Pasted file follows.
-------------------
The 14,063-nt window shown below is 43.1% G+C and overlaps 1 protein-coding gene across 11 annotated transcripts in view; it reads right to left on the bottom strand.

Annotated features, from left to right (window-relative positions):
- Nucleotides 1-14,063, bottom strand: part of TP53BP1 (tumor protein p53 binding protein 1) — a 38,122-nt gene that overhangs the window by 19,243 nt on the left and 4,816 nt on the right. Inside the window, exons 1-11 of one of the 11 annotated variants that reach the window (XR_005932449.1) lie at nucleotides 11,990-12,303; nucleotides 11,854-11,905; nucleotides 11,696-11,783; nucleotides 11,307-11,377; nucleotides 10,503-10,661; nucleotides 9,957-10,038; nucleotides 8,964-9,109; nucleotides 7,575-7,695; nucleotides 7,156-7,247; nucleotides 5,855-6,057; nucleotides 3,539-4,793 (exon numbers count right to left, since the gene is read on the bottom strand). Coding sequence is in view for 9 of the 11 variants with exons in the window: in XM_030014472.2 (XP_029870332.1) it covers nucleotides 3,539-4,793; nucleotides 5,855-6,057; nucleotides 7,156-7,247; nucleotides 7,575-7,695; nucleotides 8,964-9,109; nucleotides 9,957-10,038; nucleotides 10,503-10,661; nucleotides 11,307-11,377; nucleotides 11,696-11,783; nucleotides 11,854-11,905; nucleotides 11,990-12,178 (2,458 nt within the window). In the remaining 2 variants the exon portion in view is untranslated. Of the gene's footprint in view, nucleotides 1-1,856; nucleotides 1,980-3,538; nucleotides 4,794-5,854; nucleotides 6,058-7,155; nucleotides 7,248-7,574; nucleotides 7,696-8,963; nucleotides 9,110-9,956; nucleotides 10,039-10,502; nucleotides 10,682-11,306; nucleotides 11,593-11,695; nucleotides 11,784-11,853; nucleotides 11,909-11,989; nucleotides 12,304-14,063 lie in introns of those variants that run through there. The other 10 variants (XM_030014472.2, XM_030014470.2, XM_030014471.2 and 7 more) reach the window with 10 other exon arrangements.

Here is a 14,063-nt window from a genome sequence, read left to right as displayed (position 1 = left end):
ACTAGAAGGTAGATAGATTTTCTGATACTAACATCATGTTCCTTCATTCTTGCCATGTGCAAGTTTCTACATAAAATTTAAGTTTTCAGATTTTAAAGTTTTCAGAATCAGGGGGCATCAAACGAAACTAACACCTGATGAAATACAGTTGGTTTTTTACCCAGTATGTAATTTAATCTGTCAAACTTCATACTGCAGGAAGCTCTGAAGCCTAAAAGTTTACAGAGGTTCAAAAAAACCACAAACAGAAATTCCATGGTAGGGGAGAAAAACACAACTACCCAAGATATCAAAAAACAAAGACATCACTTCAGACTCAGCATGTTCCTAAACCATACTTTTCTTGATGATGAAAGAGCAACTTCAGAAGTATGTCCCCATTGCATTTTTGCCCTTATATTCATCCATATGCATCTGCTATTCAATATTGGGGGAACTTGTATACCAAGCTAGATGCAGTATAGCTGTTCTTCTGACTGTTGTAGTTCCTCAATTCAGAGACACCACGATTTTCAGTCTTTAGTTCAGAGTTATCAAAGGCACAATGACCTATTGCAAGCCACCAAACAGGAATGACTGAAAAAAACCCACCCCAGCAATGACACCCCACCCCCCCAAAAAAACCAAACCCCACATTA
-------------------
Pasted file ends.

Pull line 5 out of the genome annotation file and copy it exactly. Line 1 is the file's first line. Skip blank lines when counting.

ACTAGAAGGTAGATAGATTTTCTGATACTAACATCATGTTCCTTCATTCTTGCCATGTGCAAGTTTCTACATAAAATTTAAGTTTTCAGATTTTAAAGTTTTCAGAATCAGGGGGCATCAAACGAAACTAACACCTGATGAAATACAGTTGGTTTTTTACCCAGTATGTAATTTAATCTGTCAAACTTCATACTGCAGGAAGCTCTGAAGCCTAAAAGTTTACAGAGGTTCAAAAAAACCACAAACAGAAATTCCATGGTAGGGGAGAAAAACACAACTACCCAAGATATCAAAAAACAAAGACATCACTTCAGACTCAGCATGTTCCTAAACCATACTTTTCTTGATGATGAAAGAGCAACTTCAGAAGTATGTCCCCATTGCATTTTTGCCCTTATATTCATCCATATGCATCTGCTATTCAATATTGGGGGAACTTGTATACCAAGCTAGATGCAGTATAGCTGTTCTTCTGACTGTTGTAGTTCCTCAATTCAGAGACACCACGATTTTCAGTCTTTAGTTCAGAGTTATCAAAGGCACAATGACCTATTGCAAGCCACCAAACAGGAATGACTGAAAAAAACCCACCCCAGCAATGACACCCCACCCCCCCAAAAAAACCAAACCCCACATTA